In this, Wesley McNair's ninth collection of poetry, readers will find not only the work of a mature poet, but a particular and personal vision of life. Combining sorrow, humor, and joy, the volume asks the difficult question: when faced with conflict and struggle, how do you fasten yourself back down again? Beginning with poems of grief and loss, the book moves to the losses of others: a Japanese war bride whose husband's death leaves her with two young children far from home; a survivalist who talks to deer after his wife of 40 years has moved out on him; an old and failed painter who ropes himself to his windswept roof to view the beauty of coastal islands. The pursuit of beauty, the blessings of nature, the love of a mate, and connections we make with others in the course of everyday life, these are the reigning consolations in the midst of unfastening.

Good Stock Strange Blood by Dawn Lundy Martin
[Paperback] Coffee House Press, 144 pp., $16.95

“Every time I read Good Stock Strange Blood, a new, deepened book awaits me. Which is to say, it’s got trap doors, trick sleeves; it takes swerves, detours, and dives. Dawn Lundy Martin’s poems read like a real-time excavation of what poetry can and can’t do; how the past is never past; how to stand in the blur, the ‘griefmouth’ of personal and collective pain and somehow―against all odds―make thought, make fury, make song. We need this resilience, this bloody reckoning, this wit and nuance, now.”―Maggie Nelson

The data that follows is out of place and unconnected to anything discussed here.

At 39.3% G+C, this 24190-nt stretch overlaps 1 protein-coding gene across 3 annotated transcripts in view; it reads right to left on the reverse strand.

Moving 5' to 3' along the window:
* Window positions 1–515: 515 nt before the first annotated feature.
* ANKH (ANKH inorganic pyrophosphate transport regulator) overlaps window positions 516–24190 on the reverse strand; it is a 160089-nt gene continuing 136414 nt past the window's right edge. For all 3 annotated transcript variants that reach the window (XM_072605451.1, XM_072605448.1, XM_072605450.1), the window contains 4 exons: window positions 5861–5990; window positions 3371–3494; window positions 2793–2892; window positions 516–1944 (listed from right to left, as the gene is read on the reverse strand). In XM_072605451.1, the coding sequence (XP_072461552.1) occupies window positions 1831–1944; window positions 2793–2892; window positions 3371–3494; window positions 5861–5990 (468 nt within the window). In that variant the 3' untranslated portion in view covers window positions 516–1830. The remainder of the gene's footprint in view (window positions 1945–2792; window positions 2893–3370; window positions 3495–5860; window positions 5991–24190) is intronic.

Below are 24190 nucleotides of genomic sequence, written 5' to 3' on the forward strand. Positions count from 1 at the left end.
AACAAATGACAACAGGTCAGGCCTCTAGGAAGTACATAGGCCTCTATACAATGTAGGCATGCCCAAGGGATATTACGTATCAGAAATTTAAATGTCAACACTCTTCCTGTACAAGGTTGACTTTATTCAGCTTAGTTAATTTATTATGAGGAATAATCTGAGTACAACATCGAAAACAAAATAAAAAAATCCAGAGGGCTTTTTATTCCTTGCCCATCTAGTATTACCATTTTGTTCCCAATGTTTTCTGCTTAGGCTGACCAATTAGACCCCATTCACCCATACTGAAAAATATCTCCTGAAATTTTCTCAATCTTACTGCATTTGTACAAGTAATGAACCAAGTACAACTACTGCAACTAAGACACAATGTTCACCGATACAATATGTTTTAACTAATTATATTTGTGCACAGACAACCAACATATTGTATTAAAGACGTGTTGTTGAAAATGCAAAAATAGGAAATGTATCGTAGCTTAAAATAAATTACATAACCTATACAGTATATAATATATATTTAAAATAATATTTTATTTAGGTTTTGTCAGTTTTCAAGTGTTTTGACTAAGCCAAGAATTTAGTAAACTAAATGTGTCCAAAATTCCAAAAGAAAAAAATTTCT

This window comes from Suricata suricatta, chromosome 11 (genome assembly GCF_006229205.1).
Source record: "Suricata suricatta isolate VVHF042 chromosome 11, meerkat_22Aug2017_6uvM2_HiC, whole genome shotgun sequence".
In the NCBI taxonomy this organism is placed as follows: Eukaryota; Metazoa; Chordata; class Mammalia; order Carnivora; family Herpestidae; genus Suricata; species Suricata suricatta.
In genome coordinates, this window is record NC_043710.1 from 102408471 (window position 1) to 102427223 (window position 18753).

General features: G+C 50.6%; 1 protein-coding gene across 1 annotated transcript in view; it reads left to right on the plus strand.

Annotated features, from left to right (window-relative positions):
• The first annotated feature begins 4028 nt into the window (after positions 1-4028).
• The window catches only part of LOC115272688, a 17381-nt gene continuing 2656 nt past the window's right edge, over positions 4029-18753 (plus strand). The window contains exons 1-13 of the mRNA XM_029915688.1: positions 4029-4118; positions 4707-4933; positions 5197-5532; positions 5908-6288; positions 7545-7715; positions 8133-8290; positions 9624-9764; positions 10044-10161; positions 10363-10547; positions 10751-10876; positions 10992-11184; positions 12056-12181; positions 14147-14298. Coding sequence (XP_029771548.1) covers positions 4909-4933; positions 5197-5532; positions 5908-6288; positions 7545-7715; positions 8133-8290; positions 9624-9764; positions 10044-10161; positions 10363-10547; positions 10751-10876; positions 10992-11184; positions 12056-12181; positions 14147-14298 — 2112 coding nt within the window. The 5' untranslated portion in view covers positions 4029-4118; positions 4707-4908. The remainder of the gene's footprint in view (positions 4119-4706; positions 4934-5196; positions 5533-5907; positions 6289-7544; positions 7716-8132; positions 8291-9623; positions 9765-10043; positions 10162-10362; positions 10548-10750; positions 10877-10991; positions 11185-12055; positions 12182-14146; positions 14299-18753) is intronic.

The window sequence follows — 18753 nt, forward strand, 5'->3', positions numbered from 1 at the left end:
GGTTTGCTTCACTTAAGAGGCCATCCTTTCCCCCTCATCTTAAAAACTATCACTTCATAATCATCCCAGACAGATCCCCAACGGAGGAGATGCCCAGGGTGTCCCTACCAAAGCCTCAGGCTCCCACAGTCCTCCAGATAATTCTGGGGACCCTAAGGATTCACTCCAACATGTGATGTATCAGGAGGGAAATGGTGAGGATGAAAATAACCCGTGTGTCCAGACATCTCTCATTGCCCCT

Autopsy by Donte Collins
[Paperback] Button Poetry, 72 pp., $16.00

Written after the death of his mother, Donte Collins’s Autopsy establishes the poet as one of the most important voices in the next generation of American poetry. As the book unfolds, the reader journeys alongside the author through grief and healing.  Named the Most Promising Young Poet in the country by the Academy of American Poets, Collins's work has consistently wowed audiences. Autopsy propels that work onto the national stage. In the words of the author, the book is a spring thaw -- the new life alongside the old, the good cry and the release after.

The Easy Body by Tatiana Luboviski-Acosta
[Paperback] Timeless, Infinite Light, 114 pp., $20.00